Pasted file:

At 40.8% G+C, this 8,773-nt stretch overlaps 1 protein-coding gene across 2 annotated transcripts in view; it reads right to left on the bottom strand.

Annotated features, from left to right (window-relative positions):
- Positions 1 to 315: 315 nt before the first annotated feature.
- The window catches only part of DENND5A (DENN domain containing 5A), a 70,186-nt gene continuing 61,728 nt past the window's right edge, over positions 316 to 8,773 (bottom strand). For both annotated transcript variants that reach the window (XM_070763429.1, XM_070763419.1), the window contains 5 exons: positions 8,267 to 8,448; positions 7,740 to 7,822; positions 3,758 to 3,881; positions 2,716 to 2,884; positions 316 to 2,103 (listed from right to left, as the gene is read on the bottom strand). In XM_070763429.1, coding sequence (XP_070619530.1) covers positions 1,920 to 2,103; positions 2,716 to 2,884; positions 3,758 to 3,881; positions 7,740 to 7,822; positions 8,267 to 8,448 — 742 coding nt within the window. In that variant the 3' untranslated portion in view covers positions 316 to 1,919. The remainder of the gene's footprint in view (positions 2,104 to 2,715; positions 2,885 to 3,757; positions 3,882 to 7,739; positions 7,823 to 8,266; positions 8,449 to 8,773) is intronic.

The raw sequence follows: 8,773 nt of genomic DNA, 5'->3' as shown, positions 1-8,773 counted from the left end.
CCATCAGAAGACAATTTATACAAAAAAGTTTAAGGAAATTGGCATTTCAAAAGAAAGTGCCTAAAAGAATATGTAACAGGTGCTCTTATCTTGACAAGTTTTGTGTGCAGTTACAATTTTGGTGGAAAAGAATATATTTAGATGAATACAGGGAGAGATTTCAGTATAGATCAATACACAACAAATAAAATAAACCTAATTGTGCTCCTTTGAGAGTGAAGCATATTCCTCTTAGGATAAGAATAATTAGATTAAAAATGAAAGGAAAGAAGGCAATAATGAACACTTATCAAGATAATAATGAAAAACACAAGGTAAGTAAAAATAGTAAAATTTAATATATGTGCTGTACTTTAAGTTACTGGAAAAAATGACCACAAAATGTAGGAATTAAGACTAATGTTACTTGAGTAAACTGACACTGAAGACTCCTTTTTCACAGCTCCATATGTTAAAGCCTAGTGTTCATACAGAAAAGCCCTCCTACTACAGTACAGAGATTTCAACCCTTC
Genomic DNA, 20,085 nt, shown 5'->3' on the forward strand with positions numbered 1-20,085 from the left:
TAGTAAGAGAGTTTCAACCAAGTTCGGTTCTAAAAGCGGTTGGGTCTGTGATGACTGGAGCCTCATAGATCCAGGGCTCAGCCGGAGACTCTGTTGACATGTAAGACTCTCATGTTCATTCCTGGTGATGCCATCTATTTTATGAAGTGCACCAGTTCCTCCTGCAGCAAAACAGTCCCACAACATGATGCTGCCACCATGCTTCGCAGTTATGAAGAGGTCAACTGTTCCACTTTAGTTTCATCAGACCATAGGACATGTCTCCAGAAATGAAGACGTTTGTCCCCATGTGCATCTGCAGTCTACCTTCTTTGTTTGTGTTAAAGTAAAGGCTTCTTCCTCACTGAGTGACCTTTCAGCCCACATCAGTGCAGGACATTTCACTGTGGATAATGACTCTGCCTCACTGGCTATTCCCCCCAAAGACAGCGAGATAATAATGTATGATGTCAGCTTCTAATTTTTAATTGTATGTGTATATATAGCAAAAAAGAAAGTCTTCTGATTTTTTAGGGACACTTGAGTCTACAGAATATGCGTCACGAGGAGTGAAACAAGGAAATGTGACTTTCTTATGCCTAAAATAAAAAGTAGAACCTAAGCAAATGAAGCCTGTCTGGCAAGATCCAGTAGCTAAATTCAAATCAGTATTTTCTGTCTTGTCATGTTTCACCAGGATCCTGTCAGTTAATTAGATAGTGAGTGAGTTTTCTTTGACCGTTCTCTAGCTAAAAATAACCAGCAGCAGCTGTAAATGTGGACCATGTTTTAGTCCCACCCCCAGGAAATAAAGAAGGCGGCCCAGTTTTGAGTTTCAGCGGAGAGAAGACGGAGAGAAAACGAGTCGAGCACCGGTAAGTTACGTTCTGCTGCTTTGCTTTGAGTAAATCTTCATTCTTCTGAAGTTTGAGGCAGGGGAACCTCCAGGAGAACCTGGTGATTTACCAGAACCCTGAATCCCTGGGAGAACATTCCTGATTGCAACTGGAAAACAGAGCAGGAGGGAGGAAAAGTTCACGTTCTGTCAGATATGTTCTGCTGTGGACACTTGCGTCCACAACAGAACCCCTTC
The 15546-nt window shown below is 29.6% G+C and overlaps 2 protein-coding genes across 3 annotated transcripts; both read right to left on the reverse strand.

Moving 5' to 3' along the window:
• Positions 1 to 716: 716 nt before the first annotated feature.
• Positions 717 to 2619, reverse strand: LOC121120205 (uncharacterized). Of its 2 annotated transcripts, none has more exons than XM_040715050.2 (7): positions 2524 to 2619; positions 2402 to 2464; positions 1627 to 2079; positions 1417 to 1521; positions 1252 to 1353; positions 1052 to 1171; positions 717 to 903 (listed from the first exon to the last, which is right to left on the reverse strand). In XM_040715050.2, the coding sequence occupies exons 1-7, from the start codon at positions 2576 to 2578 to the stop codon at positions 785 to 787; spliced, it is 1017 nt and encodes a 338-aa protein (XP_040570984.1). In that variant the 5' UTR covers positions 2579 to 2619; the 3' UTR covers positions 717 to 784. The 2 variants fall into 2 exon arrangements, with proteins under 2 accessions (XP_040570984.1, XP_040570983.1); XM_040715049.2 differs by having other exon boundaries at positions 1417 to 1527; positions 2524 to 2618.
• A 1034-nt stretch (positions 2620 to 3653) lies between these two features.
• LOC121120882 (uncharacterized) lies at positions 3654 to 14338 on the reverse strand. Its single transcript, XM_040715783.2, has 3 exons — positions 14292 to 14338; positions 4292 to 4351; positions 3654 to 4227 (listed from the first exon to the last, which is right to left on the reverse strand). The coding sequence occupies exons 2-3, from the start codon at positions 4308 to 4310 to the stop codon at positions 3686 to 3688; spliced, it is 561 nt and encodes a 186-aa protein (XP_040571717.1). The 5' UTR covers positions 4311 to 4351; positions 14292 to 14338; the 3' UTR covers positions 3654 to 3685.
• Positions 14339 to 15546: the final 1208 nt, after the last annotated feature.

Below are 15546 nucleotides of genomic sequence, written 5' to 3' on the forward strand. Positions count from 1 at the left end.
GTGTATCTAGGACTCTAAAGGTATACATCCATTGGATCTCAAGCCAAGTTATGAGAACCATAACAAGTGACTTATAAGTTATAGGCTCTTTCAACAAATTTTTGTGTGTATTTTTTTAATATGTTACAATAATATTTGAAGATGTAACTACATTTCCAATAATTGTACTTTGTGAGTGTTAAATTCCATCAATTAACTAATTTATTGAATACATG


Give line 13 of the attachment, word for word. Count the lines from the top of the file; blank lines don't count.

• A 1034-nt stretch (positions 2620 to 3653) lies between these two features.